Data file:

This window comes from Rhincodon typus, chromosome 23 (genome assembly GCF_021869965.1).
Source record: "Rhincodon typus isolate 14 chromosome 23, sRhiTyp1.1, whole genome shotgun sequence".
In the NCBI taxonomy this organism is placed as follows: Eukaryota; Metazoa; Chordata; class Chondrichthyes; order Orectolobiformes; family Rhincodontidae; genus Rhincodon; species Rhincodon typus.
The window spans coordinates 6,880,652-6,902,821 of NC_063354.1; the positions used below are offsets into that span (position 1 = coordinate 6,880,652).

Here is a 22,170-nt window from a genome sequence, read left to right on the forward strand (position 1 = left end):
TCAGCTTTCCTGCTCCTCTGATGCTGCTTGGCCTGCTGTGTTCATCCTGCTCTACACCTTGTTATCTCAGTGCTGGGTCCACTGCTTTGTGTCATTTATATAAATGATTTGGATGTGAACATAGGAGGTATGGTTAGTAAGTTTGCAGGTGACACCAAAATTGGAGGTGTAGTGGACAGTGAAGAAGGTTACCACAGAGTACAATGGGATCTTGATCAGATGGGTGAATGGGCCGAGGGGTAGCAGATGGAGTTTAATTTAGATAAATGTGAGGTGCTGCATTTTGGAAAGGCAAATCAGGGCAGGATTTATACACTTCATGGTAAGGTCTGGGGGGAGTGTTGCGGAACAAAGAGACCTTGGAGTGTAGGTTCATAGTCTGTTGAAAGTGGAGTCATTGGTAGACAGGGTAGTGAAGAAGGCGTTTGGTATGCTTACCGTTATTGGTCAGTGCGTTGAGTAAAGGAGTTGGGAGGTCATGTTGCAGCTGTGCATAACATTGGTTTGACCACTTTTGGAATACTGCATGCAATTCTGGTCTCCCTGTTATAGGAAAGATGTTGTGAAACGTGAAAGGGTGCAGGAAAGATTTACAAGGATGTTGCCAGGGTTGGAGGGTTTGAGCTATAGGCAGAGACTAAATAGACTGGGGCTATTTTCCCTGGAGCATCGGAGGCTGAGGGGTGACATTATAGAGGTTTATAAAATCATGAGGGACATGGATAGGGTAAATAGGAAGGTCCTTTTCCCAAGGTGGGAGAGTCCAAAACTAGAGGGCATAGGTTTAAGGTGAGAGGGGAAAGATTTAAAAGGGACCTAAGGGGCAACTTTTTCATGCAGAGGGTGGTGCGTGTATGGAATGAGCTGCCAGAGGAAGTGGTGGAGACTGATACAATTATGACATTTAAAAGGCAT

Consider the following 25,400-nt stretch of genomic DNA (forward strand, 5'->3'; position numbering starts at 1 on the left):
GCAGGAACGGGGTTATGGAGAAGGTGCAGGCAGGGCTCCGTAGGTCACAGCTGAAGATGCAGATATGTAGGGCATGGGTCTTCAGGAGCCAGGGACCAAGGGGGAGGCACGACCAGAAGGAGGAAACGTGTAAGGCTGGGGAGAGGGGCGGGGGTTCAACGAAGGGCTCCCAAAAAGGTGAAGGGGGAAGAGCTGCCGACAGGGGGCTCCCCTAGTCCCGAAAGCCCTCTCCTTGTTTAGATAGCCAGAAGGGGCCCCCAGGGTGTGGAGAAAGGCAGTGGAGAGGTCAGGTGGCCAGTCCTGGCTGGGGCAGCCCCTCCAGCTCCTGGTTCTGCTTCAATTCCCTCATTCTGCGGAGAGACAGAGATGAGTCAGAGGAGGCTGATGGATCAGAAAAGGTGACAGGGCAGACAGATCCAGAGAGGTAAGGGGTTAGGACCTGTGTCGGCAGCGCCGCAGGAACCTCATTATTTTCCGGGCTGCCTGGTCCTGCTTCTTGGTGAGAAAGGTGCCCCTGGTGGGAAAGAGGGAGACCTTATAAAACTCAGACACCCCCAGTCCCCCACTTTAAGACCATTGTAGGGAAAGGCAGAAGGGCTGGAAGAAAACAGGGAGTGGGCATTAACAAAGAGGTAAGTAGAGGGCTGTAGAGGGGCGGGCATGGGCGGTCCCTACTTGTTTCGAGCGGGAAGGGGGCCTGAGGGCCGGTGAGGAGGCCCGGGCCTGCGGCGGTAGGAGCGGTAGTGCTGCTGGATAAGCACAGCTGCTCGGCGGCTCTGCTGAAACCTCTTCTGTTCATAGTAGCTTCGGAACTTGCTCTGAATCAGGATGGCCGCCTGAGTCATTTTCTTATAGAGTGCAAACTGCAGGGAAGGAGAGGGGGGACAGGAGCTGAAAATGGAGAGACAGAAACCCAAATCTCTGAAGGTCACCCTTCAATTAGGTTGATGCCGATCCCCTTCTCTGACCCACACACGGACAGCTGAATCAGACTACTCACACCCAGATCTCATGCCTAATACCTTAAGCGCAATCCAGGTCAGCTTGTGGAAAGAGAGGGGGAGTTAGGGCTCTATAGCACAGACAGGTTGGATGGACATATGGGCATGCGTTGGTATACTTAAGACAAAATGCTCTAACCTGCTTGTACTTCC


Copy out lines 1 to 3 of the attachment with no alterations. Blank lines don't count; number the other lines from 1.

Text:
This window comes from Rhincodon typus, chromosome 23 (genome assembly GCF_021869965.1).
Source record: "Rhincodon typus isolate 14 chromosome 23, sRhiTyp1.1, whole genome shotgun sequence".
In the NCBI taxonomy this organism is placed as follows: Eukaryota; Metazoa; Chordata; class Chondrichthyes; order Orectolobiformes; family Rhincodontidae; genus Rhincodon; species Rhincodon typus.